From awareness to maturity: Using "benchmarking" to inform professional development initiatives - a New Zealand experience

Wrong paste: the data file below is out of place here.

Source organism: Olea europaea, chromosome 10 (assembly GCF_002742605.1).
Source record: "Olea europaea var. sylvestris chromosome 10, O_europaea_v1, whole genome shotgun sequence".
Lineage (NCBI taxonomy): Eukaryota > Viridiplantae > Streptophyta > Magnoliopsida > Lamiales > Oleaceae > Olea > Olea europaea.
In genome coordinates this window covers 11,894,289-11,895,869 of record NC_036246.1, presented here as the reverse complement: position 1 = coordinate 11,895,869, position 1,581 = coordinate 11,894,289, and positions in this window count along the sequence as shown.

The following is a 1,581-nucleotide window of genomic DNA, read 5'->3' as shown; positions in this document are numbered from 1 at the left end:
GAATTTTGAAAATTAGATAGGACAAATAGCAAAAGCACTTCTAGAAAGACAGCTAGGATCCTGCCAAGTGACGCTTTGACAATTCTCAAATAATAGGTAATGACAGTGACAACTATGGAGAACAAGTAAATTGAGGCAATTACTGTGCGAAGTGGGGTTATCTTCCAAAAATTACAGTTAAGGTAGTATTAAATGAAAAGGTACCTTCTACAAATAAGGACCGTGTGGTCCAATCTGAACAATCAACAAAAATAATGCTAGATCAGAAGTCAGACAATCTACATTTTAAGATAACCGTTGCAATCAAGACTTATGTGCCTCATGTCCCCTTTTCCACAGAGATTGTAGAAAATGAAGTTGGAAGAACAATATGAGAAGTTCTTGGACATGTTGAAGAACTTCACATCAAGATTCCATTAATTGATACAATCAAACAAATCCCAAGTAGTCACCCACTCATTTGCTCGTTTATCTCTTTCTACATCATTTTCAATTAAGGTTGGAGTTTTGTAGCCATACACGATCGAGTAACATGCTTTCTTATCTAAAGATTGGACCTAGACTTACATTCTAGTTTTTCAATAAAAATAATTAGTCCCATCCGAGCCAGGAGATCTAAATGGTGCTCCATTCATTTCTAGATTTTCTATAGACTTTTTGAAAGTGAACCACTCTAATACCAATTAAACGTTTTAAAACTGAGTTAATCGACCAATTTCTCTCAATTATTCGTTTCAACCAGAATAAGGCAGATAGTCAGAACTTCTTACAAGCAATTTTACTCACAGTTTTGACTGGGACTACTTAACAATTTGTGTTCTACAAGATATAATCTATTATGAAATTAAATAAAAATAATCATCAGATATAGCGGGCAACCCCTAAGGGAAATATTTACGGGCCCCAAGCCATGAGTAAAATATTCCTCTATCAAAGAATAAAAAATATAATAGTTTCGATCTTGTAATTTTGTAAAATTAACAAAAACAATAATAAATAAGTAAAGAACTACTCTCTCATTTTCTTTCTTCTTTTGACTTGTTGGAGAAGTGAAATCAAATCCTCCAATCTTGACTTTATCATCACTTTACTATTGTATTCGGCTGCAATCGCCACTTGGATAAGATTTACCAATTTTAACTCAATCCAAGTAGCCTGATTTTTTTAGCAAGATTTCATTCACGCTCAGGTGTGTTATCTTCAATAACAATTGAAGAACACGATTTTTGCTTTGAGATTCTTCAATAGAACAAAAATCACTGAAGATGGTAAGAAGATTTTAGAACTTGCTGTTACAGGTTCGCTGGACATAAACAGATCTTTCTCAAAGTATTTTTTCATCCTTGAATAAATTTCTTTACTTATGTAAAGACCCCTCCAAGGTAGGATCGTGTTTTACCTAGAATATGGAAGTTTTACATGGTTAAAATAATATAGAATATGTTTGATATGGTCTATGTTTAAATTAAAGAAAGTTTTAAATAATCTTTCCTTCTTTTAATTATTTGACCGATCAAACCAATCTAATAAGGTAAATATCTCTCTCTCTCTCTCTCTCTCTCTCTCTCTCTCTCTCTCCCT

McMillan, Adam and Clayton, John (2009) From awareness to maturity: Using "benchmarking" to inform professional development initiatives - a New Zealand experience. In: BERA 2009: British Educational Research Association Annual Conference, 2-5 September, 2009, Manchester, England.